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An Ode To Black Cindy And Her Lawyer (Reuben Siegel), The Best New Duo In ‘Orange Is The New Black’


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Warning: This article contains Orange Is the New Black season six spoilers.

Judging by the critical response so far, Orange Is the New Black season six is a vast improvement upon season five’s mishandled prison riot storyline. It is by no means the best season of the popular Netflix series, which follows the lives of inmates at an all-female correctional facility, but it doesn’t have to be considering what came before. Even with the purposeful loss of a nearly a dozen other characters — resulting in a slightly leaner, though nonetheless chock-full of too much story, a stretch of 13 episodes — season six does pretty well, and it has one of creator Jenji Kohan’s latest new pairings to thank for that.

I’m not talking about the warring cell block gang leaders and sisters Barb (Mackenzie Phillips) and Carol (Henny Russel), whose violent though humorous rivalry is one of the season’s best additions. Nor am I talking about Flaca (Jackie Cruz) and Black Cindy’s (Adrienne C. Moore) new prison radio show “Flava,” named by combining Flaca’s name with Cindy’s Hebrew name, Tova. No, the best new duo season six gifts to viewers is actually one of its shortest, but most poignant, pairings: Black Cindy and Reuben Siegel (Connor Ratliff), the lawyer her Rabbi sends to defend her in the riot investigation and trial.

As the premiere episode, “Who Knows Better Than I,” reveals, investigators and pro-police groups are out for blood following the Litchfield riot. They are especially angry over the apparent murder of Officer Piscatella by the inmates, though the sadistic prison guard was actually killed by a fellow officer’s stray bullet. Cindy and Suzanne (Uzo Aduba) witness the riot police re-staging Piscatella’s death to frame the inmates but decide to keep quiet in order to save themselves. So when Siegel arrives, aside from helping Cindy avoid any riot-related punishments, his main job is to make sure she isn’t blamed for what she didn’t do.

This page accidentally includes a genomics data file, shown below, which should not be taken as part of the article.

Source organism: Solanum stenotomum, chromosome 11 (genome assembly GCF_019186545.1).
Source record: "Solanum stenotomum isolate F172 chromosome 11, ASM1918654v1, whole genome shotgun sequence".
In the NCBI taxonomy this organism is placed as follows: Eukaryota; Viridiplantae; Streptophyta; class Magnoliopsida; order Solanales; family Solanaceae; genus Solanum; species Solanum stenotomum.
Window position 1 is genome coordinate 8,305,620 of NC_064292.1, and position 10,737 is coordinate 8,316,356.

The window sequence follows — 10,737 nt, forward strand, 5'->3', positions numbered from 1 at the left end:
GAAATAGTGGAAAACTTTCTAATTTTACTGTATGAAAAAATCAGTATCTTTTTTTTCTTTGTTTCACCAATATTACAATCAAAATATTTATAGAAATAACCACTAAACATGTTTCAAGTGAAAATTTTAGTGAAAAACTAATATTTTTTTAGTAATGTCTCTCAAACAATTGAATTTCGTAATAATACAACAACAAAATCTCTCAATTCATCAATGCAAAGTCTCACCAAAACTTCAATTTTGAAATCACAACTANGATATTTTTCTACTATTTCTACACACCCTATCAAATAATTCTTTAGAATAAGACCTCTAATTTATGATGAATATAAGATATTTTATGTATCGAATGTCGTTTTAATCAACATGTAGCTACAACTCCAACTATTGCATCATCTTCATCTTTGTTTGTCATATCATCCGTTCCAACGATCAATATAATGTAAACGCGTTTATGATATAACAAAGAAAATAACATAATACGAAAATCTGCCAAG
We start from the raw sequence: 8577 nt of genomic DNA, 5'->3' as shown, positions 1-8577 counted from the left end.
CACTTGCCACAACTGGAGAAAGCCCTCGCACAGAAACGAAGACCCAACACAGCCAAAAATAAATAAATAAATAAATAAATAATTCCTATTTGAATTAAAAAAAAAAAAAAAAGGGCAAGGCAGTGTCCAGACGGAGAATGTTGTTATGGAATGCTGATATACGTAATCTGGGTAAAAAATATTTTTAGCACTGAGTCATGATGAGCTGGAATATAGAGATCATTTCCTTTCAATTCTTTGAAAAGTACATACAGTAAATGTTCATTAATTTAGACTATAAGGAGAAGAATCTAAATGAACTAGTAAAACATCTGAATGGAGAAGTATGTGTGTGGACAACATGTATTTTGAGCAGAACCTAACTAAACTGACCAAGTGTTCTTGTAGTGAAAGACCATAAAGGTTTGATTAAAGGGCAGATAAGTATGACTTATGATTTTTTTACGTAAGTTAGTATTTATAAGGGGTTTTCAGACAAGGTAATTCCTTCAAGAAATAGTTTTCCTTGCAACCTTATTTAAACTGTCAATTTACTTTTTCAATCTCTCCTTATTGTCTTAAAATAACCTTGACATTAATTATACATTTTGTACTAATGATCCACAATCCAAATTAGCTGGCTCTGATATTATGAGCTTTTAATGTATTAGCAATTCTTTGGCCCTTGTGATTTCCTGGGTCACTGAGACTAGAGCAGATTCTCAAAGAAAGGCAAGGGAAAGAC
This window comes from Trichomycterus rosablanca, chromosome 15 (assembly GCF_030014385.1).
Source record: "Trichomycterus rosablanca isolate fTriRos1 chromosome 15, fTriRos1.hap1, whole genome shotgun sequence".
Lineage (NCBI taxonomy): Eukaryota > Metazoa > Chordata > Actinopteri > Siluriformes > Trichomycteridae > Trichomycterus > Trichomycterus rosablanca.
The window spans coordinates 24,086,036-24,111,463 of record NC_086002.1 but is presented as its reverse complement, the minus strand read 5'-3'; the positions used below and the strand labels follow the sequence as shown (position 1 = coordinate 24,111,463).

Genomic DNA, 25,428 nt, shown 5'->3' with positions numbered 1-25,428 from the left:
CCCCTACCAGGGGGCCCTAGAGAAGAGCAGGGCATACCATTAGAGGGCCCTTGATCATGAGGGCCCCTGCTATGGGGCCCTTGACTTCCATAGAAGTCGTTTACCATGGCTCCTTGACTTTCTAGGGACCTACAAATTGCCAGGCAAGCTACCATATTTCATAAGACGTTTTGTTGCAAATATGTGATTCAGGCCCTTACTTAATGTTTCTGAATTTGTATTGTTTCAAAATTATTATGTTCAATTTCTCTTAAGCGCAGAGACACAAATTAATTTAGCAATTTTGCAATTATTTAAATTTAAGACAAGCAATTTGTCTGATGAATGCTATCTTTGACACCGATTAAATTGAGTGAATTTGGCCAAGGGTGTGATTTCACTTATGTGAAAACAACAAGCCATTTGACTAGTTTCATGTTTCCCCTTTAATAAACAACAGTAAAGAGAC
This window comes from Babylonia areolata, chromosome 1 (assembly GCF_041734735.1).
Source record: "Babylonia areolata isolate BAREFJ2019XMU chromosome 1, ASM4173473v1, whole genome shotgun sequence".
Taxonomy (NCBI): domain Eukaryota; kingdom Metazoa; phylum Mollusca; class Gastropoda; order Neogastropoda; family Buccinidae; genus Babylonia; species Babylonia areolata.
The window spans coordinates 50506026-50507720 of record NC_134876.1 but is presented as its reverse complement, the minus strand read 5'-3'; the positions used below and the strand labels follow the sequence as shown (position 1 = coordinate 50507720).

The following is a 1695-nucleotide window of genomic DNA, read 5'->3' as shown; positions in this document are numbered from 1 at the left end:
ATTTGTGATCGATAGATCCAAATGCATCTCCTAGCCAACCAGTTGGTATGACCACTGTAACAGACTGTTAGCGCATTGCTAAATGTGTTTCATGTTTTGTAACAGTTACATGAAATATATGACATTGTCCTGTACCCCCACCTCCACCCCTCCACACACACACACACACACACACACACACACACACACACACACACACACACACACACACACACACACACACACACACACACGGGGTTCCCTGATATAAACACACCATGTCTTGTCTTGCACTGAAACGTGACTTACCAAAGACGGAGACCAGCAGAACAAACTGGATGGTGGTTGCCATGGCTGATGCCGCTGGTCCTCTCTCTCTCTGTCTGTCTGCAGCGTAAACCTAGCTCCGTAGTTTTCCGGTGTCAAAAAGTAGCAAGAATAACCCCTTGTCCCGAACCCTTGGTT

Siegel’s ability here seems lackluster at best, especially when he first meets Cindy. Upon entering the prison meeting room, he exclaims, “Sorry, I know I’m late but I have a good reason. I won a trial!” On paper, the first line of dialogue for Siegel can go either way, and thanks to Ratliff’s performance and Moore’s bemused reaction, both possibilities are on full display. Siegel is excited, but Cindy is not. “Congratulations?” she asks, prompting his unintentionally hilarious response. “I know I shouldn’t brag, but I’m just so shocked. I thought for sure this guy was going down.”


Throughout Siegel’s explanation, Cindy exudes a range of emotions that include everything from disinterestedness to surprise, an array that would otherwise prove disastrous for any new pairing in Orange‘s world. This first meeting is far too early to determine whether the young attorney will be able to help Cindy out. Yet the professional relationship between them that flourishes throughout the rest of “Sh*tstorm Coming,” and later in “Well This Took a Dark Turn,” indicates that Siegel’s arrival isn’t a fleeting moment in an otherwise packed season. What’s more, Moore and Ratliff’s work together excels.

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Ratliff, an Upright Citizens Brigade alum, is best known for his work on truTV’s improv-heavy comedy The Chris Gethard Show. Even so, he came to Orange with a mix of the two very different world’s distinct skill sets, thanks to some time spent in London and a growing list of credits that includes TBS’ Search Party and Mike Birbiglia’s dramedy Don’t Think Twice. As a result, he boasts a genuine ability to balance the script’s written words with a sense of light improv and playfulness that Moore, a theater veteran, appreciates.

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